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Jeanne F. Nichols, Karen P. Nelson, Katrina K. Peterson and David J. Sartoris

The purpose of this investigation was to determine the effects of high-intensity strength training on bone mineral density (BMD) of 34 non-estrogen-repleted, active women over 60 years of age. The study was designed as a randomized, nonblinded trial in which subjects were stratified into rank-ordered pairs by level of physical activity, then randomly assigned into either a weight training (WT) or a control (CON) group. BMD of the spine (L2–L4), hip, and total body was assessed at 0, 6, and 12 months by dual energy x-ray absorptiometry. Group-by-time repeated-measures ANOVA demonstrated no effect of weight training on BMD, despite marked gains in muscular strength for all exercises. The high-intensity weight training utilized in this study did not induce positive changes in BMD of the hip and spine of previously active, non-estrogen-repleted older women. However, the protocol was safe, enjoyable, and highly effective in increasing muscular strength.

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Élvio R. Gouveia, Bruna R. Gouveia, José A. Maia, Cameron. J. Blimkie and Duarte L. Freitas

The aims of this study were to describe age- and sex-related differences in total body skeletal muscle (TB-SM) mass and to determine the variance explained by physical activity (PA). This cross-sectional study included 401 males and 402 females, aged 60–79 years. TB-SM was determined by dual-energy x-ray absorptiometry (DXA) and PA by Baecke questionnaire. Statistical analysis included t test, ANOVAs, Pearson correlations, and multiple regression analysis. TB-SM mass was higher in the youngest age group when compared with the oldest in males and females. Males had greater TB-SM values than females. PA made a significant and positive contribution to the variation in TB-SM, β = 0.071; p = .016. Sex, height, fat mass, and PA explained 77% of the variance in TB-SM. The oldest cohorts and females had lower TB-SM than the younger cohorts and males. This study suggests that PA exerts a significant role in the explanation of TB-SM.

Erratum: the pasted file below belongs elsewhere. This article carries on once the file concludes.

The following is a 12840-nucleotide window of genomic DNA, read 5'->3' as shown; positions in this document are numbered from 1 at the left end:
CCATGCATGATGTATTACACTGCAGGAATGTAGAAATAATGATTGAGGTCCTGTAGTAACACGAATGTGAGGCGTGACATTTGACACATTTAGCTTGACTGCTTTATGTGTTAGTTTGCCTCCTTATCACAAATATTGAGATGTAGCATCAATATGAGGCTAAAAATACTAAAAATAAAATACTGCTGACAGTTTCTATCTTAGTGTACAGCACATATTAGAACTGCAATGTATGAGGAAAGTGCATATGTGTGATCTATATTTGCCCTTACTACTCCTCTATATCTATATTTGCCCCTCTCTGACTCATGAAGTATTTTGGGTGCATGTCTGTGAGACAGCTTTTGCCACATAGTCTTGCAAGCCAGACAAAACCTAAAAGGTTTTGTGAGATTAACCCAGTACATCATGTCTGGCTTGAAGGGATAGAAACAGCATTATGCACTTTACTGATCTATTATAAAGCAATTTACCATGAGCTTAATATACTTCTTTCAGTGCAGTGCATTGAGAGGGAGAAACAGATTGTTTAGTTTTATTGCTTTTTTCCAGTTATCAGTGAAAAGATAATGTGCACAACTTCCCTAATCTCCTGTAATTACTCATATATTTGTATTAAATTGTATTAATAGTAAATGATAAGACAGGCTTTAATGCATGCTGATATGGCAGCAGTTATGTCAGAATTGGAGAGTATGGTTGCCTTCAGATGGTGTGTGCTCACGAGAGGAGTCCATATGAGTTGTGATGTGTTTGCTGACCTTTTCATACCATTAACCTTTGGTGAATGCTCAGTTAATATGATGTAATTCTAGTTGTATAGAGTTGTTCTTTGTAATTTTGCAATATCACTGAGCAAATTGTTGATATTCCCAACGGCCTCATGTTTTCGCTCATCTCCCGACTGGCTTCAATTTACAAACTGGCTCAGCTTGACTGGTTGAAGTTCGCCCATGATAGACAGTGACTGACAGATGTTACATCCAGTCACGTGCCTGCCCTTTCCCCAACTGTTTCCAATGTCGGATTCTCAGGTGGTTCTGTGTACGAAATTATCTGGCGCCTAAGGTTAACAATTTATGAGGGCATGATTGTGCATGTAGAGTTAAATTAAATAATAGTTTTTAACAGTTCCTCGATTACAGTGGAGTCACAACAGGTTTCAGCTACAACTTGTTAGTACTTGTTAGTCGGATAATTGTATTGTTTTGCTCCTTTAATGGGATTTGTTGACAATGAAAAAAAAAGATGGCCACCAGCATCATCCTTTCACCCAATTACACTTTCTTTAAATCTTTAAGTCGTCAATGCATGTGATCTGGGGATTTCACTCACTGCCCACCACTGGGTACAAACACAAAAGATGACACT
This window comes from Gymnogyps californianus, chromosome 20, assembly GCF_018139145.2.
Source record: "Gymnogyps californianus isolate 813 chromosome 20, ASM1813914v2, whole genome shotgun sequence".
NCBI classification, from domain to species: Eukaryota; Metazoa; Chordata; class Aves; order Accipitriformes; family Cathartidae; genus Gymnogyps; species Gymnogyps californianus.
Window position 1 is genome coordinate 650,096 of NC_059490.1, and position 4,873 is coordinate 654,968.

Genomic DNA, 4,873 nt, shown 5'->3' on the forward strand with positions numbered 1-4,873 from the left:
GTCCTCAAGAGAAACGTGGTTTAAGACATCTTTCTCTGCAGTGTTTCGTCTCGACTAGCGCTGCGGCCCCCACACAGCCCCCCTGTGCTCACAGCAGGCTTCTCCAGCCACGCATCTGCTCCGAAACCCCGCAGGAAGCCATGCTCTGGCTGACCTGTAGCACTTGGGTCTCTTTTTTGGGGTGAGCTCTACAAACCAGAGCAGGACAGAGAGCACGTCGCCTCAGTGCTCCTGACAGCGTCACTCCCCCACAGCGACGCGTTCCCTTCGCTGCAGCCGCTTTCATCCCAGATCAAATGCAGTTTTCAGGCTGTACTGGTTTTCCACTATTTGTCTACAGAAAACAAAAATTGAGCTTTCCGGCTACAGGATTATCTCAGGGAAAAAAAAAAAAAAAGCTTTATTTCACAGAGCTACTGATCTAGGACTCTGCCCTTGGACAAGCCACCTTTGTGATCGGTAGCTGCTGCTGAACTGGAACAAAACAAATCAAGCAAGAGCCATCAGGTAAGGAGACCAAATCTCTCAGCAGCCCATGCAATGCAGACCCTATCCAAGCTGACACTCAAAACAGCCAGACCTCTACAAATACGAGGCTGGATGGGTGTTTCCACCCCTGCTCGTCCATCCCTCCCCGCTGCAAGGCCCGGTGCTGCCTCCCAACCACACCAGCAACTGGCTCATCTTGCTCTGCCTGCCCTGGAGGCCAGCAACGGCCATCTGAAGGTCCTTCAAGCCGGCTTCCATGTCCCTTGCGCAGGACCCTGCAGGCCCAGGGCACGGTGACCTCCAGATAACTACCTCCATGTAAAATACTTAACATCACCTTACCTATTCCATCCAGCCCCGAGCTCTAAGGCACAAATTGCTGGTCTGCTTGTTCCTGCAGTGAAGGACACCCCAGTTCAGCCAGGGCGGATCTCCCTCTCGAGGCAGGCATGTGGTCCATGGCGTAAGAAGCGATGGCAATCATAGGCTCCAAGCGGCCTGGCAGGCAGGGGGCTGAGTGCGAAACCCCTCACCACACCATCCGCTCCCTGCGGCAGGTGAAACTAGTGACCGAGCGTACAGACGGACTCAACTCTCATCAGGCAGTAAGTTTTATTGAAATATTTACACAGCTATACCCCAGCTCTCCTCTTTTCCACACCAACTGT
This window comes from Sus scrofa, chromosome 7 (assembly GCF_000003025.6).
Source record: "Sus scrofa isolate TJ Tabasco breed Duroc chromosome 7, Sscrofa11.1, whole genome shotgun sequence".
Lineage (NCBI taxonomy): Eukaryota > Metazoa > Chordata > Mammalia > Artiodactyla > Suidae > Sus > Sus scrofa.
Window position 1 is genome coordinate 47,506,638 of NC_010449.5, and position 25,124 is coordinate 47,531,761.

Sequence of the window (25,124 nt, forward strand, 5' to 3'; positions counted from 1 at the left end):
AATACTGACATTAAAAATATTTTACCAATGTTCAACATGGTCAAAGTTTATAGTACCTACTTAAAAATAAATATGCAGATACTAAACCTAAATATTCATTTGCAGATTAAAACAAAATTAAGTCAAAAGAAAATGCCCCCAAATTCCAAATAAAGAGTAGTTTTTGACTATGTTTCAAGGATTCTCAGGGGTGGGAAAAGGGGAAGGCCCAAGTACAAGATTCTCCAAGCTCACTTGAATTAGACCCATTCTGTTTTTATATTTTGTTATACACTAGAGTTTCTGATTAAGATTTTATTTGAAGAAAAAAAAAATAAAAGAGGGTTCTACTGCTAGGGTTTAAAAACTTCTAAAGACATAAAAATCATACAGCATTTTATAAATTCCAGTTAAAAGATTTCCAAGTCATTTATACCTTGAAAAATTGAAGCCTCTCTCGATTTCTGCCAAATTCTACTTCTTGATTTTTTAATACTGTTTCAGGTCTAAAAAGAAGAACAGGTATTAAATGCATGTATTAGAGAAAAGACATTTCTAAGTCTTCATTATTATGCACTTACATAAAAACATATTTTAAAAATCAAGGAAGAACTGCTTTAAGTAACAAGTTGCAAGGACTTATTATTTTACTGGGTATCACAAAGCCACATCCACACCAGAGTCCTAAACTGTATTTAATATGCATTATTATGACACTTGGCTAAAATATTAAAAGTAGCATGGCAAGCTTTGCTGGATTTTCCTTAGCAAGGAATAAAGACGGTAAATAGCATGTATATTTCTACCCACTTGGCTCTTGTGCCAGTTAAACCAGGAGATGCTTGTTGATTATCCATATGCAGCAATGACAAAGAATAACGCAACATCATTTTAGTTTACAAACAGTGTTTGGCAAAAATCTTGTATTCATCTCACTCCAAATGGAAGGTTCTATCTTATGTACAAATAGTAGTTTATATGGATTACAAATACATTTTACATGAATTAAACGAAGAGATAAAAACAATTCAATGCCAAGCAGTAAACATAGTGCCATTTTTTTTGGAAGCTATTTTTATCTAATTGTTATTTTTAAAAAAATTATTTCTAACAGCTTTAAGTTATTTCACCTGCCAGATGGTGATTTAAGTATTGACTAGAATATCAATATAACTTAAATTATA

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Richard B. Kreider, Robert Klesges, Karen Harmon, Pamela Grindstaff, Leigh Ramsey, Daryll Bullen, Larry Wood, Yuhua Li and Anthony Almada

This study examined the effects of ingesting nutritional supplements designed to promote lean tissue accretion on body composition alterations during resistance training. Twenty-eight resistance-trained males blindly supplemented their diets with maltodextrin (M), Gainers Fuel® 1000 (GF), or Phosphagain™ (P). No significant differences were observed in absolute or relative total body water among groups. Energy intake and body weight significantly increased in all groups combined throughout the study with no group or interaction differences observed. Dual energy x-ray absorptiometry-determined body mass significantly increased in each group throughout the study with significantly greater gains observed in the GF and P groups. Lean tissue mass (excluding bone) gain was significantly greater in the P group, while fat mass and percent body fat were significantly increased in the GF group. Results indicate that total body weight significantly increased in each group and that P supplementation resulted in significantly greater gains in lean tissue mass during resistance training.

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Ann V. Rowlands, Sarah M. Powell, Roger G. Eston and David K. Ingledew